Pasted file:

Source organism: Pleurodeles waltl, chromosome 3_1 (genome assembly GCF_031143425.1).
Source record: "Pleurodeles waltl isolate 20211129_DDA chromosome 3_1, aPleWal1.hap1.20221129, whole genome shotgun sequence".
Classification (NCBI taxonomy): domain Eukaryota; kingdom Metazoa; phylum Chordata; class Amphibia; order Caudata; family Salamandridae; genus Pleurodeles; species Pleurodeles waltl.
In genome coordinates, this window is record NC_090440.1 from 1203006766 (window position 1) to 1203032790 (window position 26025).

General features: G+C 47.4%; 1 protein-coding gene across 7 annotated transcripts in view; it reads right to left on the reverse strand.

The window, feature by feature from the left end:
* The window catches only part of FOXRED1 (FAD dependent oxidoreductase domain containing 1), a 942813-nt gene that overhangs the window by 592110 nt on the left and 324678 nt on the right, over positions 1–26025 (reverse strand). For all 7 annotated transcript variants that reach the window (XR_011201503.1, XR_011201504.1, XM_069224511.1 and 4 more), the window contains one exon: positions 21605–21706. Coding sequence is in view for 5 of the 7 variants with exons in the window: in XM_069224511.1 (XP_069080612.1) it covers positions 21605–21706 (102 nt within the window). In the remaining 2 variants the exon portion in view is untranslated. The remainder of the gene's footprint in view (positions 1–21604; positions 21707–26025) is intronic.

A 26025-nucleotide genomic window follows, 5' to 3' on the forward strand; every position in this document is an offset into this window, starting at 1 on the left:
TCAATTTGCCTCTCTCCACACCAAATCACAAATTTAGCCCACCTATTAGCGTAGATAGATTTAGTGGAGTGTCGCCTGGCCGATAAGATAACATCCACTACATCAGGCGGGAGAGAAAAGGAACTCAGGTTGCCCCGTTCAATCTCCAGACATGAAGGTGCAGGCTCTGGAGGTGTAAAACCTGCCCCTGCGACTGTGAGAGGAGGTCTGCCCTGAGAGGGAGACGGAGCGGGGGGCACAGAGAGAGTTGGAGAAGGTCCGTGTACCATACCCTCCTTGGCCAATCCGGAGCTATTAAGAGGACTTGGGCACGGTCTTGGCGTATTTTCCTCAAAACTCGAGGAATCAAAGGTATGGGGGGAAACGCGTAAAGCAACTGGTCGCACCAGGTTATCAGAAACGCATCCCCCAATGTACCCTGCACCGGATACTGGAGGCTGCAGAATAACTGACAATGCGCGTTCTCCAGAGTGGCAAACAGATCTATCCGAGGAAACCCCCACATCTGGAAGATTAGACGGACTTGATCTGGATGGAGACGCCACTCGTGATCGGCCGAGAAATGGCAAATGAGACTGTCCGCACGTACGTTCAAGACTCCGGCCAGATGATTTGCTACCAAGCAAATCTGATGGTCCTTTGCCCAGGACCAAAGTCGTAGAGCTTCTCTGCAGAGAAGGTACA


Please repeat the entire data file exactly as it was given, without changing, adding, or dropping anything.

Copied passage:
Source organism: Pleurodeles waltl, chromosome 3_1 (genome assembly GCF_031143425.1).
Source record: "Pleurodeles waltl isolate 20211129_DDA chromosome 3_1, aPleWal1.hap1.20221129, whole genome shotgun sequence".
Classification (NCBI taxonomy): domain Eukaryota; kingdom Metazoa; phylum Chordata; class Amphibia; order Caudata; family Salamandridae; genus Pleurodeles; species Pleurodeles waltl.
In genome coordinates, this window is record NC_090440.1 from 1203006766 (window position 1) to 1203032790 (window position 26025).

General features: G+C 47.4%; 1 protein-coding gene across 7 annotated transcripts in view; it reads right to left on the reverse strand.

The window, feature by feature from the left end:
* The window catches only part of FOXRED1 (FAD dependent oxidoreductase domain containing 1), a 942813-nt gene that overhangs the window by 592110 nt on the left and 324678 nt on the right, over positions 1–26025 (reverse strand). For all 7 annotated transcript variants that reach the window (XR_011201503.1, XR_011201504.1, XM_069224511.1 and 4 more), the window contains one exon: positions 21605–21706. Coding sequence is in view for 5 of the 7 variants with exons in the window: in XM_069224511.1 (XP_069080612.1) it covers positions 21605–21706 (102 nt within the window). In the remaining 2 variants the exon portion in view is untranslated. The remainder of the gene's footprint in view (positions 1–21604; positions 21707–26025) is intronic.

A 26025-nucleotide genomic window follows, 5' to 3' on the forward strand; every position in this document is an offset into this window, starting at 1 on the left:
TCAATTTGCCTCTCTCCACACCAAATCACAAATTTAGCCCACCTATTAGCGTAGATAGATTTAGTGGAGTGTCGCCTGGCCGATAAGATAACATCCACTACATCAGGCGGGAGAGAAAAGGAACTCAGGTTGCCCCGTTCAATCTCCAGACATGAAGGTGCAGGCTCTGGAGGTGTAAAACCTGCCCCTGCGACTGTGAGAGGAGGTCTGCCCTGAGAGGGAGACGGAGCGGGGGGCACAGAGAGAGTTGGAGAAGGTCCGTGTACCATACCCTCCTTGGCCAATCCGGAGCTATTAAGAGGACTTGGGCACGGTCTTGGCGTATTTTCCTCAAAACTCGAGGAATCAAAGGTATGGGGGGAAACGCGTAAAGCAACTGGTCGCACCAGGTTATCAGAAACGCATCCCCCAATGTACCCTGCACCGGATACTGGAGGCTGCAGAATAACTGACAATGCGCGTTCTCCAGAGTGGCAAACAGATCTATCCGAGGAAACCCCCACATCTGGAAGATTAGACGGACTTGATCTGGATGGAGACGCCACTCGTGATCGGCCGAGAAATGGCAAATGAGACTGTCCGCACGTACGTTCAAGACTCCGGCCAGATGATTTGCTACCAAGCAAATCTGATGGTCCTTTGCCCAGGACCAAAGTCGTAGAGCTTCTCTGCAGAGAAGGTACA